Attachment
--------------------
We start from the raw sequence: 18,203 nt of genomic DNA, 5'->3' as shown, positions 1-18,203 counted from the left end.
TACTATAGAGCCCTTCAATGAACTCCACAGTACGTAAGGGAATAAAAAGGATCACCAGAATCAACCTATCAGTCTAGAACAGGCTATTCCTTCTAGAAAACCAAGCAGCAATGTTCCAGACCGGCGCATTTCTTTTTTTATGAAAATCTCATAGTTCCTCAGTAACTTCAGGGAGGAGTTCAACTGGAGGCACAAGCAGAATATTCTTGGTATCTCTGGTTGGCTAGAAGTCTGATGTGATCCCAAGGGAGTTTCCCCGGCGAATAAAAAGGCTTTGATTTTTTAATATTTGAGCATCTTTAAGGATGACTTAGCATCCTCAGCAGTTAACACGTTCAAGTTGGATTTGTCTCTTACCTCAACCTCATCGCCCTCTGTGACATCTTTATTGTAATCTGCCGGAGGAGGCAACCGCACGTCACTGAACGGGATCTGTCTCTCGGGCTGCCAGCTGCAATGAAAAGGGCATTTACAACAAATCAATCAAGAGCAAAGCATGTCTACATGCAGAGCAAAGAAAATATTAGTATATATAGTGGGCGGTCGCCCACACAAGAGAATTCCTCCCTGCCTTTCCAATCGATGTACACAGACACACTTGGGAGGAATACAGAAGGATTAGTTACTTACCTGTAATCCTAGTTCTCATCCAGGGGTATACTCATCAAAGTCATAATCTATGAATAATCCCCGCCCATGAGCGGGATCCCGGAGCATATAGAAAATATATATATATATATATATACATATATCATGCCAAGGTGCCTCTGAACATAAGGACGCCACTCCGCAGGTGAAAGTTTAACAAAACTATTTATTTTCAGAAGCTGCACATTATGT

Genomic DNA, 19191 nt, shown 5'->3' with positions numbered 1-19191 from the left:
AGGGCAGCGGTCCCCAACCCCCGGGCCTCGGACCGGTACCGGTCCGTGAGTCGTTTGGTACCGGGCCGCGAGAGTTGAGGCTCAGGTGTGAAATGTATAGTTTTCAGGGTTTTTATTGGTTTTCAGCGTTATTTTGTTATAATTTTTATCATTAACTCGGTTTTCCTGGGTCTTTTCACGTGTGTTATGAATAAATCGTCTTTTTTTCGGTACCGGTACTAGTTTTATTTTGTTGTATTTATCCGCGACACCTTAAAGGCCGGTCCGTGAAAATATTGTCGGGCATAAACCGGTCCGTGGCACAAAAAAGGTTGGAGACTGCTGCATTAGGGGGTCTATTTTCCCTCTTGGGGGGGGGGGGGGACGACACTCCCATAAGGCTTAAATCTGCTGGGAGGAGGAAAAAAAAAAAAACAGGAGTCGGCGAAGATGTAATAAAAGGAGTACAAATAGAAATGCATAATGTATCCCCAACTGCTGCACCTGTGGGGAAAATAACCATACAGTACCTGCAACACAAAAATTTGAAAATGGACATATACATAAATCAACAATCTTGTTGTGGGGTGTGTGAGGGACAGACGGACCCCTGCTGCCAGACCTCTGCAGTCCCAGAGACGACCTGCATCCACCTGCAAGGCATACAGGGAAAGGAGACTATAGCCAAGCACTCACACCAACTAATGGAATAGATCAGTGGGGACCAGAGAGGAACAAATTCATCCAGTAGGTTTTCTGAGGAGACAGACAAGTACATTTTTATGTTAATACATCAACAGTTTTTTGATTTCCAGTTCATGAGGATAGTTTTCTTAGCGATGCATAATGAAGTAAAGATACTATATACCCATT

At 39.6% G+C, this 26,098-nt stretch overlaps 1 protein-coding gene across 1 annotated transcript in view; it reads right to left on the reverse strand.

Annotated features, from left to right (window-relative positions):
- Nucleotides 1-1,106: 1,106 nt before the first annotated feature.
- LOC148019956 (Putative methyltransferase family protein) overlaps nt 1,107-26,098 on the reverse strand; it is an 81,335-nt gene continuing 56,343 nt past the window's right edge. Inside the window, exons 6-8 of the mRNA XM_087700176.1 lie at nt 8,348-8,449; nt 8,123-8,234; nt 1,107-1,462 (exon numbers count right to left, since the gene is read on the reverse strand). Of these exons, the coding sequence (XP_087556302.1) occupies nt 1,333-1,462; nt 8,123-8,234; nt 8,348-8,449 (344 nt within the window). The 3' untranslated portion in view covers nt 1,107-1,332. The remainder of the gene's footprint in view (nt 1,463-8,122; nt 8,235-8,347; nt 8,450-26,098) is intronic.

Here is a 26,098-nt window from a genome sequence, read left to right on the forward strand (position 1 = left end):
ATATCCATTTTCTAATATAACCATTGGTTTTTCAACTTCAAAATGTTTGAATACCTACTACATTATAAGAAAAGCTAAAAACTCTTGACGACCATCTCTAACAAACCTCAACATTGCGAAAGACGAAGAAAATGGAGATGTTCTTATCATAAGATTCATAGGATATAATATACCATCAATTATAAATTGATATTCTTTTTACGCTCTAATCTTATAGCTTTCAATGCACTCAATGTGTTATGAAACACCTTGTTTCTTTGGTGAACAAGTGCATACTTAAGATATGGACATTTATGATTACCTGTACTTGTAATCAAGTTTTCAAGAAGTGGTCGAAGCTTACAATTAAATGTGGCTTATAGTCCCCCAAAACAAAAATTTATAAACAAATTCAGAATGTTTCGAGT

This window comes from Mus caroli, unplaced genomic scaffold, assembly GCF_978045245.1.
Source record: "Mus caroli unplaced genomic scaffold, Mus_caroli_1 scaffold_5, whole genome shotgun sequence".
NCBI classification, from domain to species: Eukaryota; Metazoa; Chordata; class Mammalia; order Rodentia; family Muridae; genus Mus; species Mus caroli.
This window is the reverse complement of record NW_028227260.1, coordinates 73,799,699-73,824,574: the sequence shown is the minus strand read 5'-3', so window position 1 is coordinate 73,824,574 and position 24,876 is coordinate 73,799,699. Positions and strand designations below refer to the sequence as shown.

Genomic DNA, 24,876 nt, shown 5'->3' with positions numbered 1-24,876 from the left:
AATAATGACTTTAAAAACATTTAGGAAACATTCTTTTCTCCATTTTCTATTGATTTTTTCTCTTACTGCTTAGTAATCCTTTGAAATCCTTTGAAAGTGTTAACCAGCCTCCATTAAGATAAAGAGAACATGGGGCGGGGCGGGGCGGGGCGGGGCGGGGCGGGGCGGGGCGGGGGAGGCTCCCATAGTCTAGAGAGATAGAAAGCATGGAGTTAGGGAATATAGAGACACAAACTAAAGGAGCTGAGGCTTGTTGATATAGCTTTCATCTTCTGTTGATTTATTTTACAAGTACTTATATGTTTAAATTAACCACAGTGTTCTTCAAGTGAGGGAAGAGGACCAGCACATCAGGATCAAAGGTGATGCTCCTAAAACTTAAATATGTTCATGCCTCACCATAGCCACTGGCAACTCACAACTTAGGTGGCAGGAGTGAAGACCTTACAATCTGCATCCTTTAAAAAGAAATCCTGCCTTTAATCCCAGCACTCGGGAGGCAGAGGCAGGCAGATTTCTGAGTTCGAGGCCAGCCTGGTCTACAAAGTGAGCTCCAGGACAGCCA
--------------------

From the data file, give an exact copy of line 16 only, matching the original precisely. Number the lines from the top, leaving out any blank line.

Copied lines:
AATAATGACTTTAAAAACATTTAGGAAACATTCTTTTCTCCATTTTCTATTGATTTTTTCTCTTACTGCTTAGTAATCCTTTGAAATCCTTTGAAAGTGTTAACCAGCCTCCATTAAGATAAAGAGAACATGGGGCGGGGCGGGGCGGGGCGGGGCGGGGCGGGGCGGGGCGGGGGAGGCTCCCATAGTCTAGAGAGATAGAAAGCATGGAGTTAGGGAATATAGAGACACAAACTAAAGGAGCTGAGGCTTGTTGATATAGCTTTCATCTTCTGTTGATTTATTTTACAAGTACTTATATGTTTAAATTAACCACAGTGTTCTTCAAGTGAGGGAAGAGGACCAGCACATCAGGATCAAAGGTGATGCTCCTAAAACTTAAATATGTTCATGCCTCACCATAGCCACTGGCAACTCACAACTTAGGTGGCAGGAGTGAAGACCTTACAATCTGCATCCTTTAAAAAGAAATCCTGCCTTTAATCCCAGCACTCGGGAGGCAGAGGCAGGCAGATTTCTGAGTTCGAGGCCAGCCTGGTCTACAAAGTGAGCTCCAGGACAGCCA